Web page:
Also at the Supply Chain Specialists meeting, hosted by Editeur and the Boersenverein (the German publishers, wholesalers and booksellers association), Fernando Fontes discussed Byblos Livrarias, a bookstore in Lisbon, Portugal, that opened in December last year and uses RFID tags on all its books and other products. Only two years ago, one of the major presentations at this meeting concerned Selexyz Almere in the Netherlands, the first bookstore we know of to use RFID (Shelf Awareness, October 3, 2006).
Byblos, which has 35,000 square feet of space and sells 150,000 titles and 350,000 items overall, including music and games, was developed by a former publishing company, Fontes said, and calls itself "the first intelligent bookshop." Most of the books are in Portuguese but there also many in English, French, German and Spanish. The store has a conference room and cafe and 44 information kiosks, 14 RFID-enabled teller machines and 10 handheld terminals that communicate via wi-fi and RFID.
Byblos puts RFID tags on books at three tagging stations in its small warehouse. Tags cost 13 euro cents each (about 17 U.S. cents). Fontes estimated that it costs about the same to put an RFID tag on each book as it would to put a price tag on--and because the store uses the RFID tag for its security system, it saves on a special tag for that.
The company has one terminal that "reads" books going back to publishers (tags are taken off before the books are shipped).
Fontes praised the RFID system for helping with "fast payment," identifying books quickly and accurately and helping the store in its effort to create a modern environment and provide excellent customer service.
Not surprisingly, Fontes suggested that life would be easier were tags to be added to books when they are printed and he argued that the world needed tag standards.
In another presentation, Julie Meynink and Peter Mathews of Nielsen Book analyzed book sales between 2004 and 2007 in the U.S., U.K. and Australia to see whether Chris Anderson's Long Tail theory applied.
Among the conclusions: the tail has grown longer in all three markets (meaning many more titles are being sold), the tail is fatter in the U.K. (more copies of the less popular titles are being sold) and the head is shorter in the U.S. (the most popular titles are selling fewer copies).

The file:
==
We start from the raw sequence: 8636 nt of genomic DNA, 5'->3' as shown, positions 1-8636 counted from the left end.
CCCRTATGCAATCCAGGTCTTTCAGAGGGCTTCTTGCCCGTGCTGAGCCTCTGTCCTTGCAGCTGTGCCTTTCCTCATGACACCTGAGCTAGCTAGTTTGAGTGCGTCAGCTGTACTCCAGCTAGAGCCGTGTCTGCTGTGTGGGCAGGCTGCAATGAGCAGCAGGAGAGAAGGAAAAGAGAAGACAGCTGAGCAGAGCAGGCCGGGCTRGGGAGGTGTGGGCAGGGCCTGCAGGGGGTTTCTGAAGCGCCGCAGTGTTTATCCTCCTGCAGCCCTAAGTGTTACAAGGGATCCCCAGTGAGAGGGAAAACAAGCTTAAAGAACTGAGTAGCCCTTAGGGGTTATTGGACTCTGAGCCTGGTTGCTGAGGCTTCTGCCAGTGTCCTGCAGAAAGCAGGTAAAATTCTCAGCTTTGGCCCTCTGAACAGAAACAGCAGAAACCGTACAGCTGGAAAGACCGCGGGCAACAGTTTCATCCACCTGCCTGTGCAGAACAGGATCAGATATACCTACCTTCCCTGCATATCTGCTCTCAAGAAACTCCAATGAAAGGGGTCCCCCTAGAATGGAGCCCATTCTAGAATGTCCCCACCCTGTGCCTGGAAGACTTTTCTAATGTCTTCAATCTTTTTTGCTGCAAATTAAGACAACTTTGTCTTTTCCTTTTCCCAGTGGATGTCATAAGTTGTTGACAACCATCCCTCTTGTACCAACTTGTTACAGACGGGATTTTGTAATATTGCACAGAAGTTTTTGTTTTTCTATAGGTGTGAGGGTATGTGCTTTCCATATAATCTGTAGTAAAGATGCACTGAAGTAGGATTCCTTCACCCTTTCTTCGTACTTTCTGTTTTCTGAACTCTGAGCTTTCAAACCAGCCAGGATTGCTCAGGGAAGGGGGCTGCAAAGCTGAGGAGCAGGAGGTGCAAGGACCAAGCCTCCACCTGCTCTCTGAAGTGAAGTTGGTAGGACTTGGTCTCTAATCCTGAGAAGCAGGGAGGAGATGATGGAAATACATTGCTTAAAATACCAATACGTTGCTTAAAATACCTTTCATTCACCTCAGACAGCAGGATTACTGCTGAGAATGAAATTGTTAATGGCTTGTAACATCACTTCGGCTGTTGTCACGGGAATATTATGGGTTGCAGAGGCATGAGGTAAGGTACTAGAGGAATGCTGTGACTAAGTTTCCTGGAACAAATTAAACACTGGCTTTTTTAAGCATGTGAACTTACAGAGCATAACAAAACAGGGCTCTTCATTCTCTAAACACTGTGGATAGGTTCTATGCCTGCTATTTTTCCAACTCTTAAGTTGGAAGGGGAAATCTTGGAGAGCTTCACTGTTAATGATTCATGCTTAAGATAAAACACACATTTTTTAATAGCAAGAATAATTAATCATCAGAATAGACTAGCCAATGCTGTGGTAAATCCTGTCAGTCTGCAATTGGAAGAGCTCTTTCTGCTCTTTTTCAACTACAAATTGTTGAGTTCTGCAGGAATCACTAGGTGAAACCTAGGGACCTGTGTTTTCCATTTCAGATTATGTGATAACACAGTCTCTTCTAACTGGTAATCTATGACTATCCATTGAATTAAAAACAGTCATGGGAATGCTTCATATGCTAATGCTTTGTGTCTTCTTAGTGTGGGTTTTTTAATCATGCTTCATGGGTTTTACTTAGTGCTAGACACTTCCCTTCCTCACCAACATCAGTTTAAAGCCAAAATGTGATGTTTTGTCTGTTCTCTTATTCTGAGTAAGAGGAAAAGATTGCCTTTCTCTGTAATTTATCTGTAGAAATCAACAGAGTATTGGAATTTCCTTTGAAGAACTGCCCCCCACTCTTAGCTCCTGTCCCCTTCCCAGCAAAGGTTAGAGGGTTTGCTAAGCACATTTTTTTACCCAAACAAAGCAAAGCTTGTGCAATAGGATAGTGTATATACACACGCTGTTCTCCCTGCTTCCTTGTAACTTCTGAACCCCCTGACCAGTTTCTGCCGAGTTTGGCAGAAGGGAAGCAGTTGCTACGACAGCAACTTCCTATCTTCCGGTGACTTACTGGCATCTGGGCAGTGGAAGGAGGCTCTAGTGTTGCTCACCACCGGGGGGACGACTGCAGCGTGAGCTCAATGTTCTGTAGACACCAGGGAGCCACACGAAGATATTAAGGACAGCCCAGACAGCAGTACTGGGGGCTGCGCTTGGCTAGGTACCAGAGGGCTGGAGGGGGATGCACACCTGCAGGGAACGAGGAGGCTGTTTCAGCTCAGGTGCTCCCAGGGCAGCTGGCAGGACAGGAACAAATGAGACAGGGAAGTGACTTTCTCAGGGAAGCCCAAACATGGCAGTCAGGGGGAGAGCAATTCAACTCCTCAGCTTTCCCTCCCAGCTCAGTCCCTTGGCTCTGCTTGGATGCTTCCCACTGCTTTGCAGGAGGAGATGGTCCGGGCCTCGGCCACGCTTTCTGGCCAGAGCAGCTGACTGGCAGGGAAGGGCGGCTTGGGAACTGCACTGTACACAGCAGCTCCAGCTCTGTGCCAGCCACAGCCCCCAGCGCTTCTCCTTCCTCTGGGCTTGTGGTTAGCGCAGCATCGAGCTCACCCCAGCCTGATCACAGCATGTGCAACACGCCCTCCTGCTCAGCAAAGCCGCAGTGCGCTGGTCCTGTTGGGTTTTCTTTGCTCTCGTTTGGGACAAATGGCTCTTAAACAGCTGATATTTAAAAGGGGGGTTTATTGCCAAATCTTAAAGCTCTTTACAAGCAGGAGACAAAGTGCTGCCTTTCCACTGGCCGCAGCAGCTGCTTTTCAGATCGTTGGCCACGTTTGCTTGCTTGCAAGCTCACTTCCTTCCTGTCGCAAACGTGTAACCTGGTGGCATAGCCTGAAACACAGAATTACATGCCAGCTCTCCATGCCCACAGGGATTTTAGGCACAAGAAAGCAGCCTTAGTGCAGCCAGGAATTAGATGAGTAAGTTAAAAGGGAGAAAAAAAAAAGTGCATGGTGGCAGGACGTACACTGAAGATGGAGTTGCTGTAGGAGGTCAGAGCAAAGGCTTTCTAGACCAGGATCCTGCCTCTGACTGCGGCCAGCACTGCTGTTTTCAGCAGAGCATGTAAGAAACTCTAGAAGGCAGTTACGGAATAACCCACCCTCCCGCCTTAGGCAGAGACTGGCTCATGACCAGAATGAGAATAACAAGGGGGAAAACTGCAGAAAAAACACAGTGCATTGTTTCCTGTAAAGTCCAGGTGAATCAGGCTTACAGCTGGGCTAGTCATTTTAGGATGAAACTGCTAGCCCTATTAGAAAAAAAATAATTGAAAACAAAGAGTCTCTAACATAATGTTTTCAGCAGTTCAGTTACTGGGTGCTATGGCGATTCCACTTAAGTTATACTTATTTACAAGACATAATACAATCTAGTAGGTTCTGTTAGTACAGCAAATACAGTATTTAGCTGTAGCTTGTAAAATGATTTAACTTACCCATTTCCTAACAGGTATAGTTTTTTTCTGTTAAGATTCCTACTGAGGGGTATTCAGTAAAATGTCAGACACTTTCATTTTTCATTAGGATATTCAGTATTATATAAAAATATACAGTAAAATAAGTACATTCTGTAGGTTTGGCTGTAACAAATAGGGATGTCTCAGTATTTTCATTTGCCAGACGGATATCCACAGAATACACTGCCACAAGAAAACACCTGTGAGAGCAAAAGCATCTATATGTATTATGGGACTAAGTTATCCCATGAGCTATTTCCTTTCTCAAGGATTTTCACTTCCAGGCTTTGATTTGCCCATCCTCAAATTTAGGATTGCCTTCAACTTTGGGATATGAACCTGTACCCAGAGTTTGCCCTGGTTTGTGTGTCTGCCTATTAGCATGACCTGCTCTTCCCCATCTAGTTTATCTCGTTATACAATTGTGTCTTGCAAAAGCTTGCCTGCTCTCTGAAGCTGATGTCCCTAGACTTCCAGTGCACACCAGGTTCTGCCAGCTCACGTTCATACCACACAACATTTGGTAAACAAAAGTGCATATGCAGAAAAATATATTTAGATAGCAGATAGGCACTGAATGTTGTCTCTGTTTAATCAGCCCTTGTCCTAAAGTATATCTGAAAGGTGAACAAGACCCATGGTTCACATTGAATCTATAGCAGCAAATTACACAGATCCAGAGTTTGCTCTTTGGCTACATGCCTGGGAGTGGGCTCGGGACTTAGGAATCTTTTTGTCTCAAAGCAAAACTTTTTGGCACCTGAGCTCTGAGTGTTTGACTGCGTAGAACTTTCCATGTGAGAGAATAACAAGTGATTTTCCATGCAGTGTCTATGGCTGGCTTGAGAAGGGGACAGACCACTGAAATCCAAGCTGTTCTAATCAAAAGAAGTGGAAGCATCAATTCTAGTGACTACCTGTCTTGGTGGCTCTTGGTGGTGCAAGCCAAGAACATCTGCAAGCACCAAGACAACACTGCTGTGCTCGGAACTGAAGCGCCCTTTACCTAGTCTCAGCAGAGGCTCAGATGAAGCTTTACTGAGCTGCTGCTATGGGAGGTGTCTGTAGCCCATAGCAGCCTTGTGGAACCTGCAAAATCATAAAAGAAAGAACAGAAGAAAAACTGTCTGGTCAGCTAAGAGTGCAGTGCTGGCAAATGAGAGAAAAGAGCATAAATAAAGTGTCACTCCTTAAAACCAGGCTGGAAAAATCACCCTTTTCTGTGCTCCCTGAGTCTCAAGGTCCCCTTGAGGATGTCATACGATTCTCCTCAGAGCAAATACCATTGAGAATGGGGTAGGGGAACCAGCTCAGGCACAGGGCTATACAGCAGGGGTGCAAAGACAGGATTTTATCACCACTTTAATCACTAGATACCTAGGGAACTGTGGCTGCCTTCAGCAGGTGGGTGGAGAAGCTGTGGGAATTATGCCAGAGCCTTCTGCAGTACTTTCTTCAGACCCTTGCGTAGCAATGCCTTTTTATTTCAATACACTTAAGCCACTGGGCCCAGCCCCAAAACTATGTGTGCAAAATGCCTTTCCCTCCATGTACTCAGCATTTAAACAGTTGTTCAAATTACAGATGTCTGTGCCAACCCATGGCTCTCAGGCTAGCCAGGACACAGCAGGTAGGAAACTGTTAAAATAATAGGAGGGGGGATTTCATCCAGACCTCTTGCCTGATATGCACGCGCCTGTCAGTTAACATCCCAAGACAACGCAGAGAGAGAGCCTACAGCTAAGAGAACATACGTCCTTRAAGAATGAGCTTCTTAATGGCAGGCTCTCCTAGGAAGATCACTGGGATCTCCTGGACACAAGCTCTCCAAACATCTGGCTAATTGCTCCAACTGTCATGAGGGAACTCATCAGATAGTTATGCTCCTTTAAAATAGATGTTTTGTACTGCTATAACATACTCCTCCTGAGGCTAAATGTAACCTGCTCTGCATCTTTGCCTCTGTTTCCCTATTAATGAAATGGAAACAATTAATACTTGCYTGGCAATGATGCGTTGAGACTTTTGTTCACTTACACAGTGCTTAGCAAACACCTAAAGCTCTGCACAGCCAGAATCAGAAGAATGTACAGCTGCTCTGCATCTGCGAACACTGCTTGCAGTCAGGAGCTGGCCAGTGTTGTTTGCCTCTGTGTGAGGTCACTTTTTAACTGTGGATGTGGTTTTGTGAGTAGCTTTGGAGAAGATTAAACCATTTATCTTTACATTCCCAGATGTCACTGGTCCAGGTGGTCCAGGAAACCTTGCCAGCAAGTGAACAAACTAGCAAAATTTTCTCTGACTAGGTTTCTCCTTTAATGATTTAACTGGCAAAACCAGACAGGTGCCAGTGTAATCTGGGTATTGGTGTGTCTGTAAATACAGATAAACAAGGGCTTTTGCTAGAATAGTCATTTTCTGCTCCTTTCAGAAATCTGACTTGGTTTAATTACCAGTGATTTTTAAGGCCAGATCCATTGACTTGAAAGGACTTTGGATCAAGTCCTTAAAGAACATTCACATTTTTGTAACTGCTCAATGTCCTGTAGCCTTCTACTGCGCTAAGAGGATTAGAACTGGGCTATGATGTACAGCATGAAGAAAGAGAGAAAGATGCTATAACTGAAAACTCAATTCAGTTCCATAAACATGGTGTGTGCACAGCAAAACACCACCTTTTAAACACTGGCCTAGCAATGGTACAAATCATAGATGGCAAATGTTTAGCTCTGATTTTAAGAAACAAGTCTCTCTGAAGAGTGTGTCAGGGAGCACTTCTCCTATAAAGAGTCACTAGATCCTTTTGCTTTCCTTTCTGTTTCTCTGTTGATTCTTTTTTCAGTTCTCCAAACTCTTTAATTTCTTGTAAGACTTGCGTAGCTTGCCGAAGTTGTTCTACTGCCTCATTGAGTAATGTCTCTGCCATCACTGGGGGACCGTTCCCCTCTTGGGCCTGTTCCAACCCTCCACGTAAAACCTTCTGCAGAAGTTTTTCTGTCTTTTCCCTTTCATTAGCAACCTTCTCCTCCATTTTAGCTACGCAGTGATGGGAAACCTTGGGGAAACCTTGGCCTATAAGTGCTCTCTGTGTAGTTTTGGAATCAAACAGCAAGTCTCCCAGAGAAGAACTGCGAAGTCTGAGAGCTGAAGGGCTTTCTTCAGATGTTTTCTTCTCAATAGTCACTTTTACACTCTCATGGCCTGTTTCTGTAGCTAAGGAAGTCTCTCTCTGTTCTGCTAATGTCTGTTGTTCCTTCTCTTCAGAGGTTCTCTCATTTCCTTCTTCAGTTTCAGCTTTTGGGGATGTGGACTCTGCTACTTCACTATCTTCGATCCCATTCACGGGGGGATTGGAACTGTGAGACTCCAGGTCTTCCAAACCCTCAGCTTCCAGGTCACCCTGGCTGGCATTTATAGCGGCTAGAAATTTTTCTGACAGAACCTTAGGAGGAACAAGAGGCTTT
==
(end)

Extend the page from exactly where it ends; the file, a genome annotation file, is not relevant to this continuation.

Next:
The reduction in U.S. sales of the head (the blockbusters) may in part be because books by Dan Brown accounted for so many sales in the early part of the sample period and because Nielsen does not count sales by Wal-Mart, which stocks a limited, very popular selection of book titles.
In the U.K. between 2004 and 2007, blockbusters continued to get bigger, but the market share in nonfiction of the top 10 publishers decreased to 49% from 52%, and the top four's market share fell to 35% from 40%.
Incidentally it seemed that in conversations with foreigners, sooner or later the presidential election came up, usually with some version of this question, always put diplomatically, "Who do you think will win?"
A publisher from Australia noted that voting is compulsory Down Under (miscreants are fined) and expressed frustration that so many Americans don't vote even though our government's actions affect so many things worldwide. She suggested that she and others be given the votes of those here who don't cast ballots.
Who are they all rooting for? His name begins and ends with a vowel.--John Mutter
[More reporting from Frankfurt tomorrow.]